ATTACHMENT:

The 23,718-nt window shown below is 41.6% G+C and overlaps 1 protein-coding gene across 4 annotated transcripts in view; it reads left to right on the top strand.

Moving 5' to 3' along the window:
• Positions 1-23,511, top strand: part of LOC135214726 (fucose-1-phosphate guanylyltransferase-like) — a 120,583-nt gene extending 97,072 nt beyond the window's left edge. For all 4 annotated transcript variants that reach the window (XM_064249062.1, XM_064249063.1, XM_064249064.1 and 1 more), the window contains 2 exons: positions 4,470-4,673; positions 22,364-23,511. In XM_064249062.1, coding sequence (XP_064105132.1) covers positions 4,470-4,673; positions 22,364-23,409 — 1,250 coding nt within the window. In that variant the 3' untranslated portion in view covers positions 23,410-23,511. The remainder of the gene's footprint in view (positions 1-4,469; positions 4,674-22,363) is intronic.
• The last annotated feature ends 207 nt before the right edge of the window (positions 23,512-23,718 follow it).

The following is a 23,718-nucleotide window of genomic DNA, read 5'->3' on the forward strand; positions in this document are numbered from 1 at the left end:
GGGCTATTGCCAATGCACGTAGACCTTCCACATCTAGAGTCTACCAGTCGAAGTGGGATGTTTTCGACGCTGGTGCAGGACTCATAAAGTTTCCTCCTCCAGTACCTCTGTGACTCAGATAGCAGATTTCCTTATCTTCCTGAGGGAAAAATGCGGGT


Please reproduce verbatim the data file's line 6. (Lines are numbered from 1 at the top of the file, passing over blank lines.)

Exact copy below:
GGGCTATTGCCAATGCACGTAGACCTTCCACATCTAGAGTCTACCAGTCGAAGTGGGATGTTTTCGACGCTGGTGCAGGACTCATAAAGTTTCCTCCTCCAGTACCTCTGTGACTCAGATAGCAGATTTCCTTATCTTCCTGAGGGAAAAATGCGGGT